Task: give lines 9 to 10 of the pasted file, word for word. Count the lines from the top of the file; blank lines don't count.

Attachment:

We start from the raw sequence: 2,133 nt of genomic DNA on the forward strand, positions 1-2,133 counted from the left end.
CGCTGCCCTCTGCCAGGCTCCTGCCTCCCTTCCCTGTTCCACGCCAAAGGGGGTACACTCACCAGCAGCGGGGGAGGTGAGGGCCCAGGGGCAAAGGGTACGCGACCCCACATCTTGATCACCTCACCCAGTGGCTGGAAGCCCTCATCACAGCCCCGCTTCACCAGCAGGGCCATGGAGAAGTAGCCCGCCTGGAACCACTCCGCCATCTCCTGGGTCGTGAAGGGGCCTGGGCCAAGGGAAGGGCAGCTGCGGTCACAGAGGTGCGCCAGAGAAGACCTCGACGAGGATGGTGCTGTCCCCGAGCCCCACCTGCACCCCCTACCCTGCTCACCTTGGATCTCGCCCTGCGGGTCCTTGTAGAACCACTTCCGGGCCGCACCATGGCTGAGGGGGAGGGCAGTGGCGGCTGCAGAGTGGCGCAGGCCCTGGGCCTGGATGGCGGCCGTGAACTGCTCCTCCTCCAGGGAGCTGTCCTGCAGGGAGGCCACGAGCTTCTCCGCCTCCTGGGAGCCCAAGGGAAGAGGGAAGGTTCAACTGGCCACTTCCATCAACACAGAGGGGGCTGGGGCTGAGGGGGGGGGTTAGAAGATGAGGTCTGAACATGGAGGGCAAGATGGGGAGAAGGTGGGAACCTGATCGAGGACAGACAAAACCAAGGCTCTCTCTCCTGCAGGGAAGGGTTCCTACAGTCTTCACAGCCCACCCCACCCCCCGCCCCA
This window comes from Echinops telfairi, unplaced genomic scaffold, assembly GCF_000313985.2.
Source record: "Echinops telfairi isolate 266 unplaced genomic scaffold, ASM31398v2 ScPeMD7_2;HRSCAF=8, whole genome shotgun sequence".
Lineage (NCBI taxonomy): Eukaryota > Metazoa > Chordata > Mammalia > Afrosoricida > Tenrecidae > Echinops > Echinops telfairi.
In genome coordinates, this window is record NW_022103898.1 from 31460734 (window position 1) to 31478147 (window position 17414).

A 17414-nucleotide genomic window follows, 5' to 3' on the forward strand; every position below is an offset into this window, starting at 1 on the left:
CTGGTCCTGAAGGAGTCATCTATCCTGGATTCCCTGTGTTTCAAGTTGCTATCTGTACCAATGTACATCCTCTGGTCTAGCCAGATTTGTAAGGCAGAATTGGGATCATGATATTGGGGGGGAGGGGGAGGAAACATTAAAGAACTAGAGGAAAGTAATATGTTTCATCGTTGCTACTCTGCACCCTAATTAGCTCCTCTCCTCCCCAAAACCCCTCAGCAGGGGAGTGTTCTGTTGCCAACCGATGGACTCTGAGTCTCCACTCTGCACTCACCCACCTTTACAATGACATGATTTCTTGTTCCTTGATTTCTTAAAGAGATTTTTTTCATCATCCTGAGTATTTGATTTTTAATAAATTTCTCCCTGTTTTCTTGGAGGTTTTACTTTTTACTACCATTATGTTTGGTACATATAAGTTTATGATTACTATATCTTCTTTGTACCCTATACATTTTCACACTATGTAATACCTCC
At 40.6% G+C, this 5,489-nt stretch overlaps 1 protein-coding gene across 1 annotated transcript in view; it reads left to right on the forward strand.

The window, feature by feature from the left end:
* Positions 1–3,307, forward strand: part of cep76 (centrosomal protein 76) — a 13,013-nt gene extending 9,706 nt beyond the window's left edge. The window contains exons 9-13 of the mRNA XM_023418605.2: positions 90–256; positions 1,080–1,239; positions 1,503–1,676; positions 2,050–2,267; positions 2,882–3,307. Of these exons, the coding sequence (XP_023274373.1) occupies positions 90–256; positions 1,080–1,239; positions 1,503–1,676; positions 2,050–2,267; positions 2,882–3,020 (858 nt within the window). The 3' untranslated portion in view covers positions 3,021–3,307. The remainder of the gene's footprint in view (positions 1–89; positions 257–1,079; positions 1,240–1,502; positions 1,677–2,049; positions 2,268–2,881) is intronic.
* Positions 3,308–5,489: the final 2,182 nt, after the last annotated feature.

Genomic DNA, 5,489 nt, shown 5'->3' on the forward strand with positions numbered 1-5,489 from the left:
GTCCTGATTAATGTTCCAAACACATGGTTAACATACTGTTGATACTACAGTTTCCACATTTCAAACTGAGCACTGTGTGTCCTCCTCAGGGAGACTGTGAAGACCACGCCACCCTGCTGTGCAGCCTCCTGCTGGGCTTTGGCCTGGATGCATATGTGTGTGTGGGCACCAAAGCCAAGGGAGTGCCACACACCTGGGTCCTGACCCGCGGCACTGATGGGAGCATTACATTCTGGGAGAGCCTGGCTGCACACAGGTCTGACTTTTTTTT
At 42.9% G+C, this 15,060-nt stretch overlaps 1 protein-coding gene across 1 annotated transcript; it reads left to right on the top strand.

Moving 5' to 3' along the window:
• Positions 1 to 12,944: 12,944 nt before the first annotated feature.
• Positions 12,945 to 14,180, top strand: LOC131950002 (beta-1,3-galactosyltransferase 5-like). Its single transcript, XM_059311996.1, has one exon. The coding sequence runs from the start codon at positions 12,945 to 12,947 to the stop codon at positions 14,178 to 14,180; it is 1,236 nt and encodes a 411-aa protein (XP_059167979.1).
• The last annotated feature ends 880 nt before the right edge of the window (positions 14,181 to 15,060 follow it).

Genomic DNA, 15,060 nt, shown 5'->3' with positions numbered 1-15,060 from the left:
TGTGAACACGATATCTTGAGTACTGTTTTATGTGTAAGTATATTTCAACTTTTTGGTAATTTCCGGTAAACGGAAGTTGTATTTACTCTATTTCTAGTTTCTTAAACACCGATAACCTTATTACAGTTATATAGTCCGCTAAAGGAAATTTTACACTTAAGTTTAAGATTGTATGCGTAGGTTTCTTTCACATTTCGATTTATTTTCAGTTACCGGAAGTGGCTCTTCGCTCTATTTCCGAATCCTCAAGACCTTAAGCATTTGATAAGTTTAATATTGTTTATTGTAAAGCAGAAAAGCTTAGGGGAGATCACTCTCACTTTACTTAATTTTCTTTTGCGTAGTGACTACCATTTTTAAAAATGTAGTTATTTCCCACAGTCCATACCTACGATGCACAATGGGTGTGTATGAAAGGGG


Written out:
At 40.6% G+C, this 5,489-nt stretch overlaps 1 protein-coding gene across 1 annotated transcript in view; it reads left to right on the forward strand.

The window, feature by feature from the left end: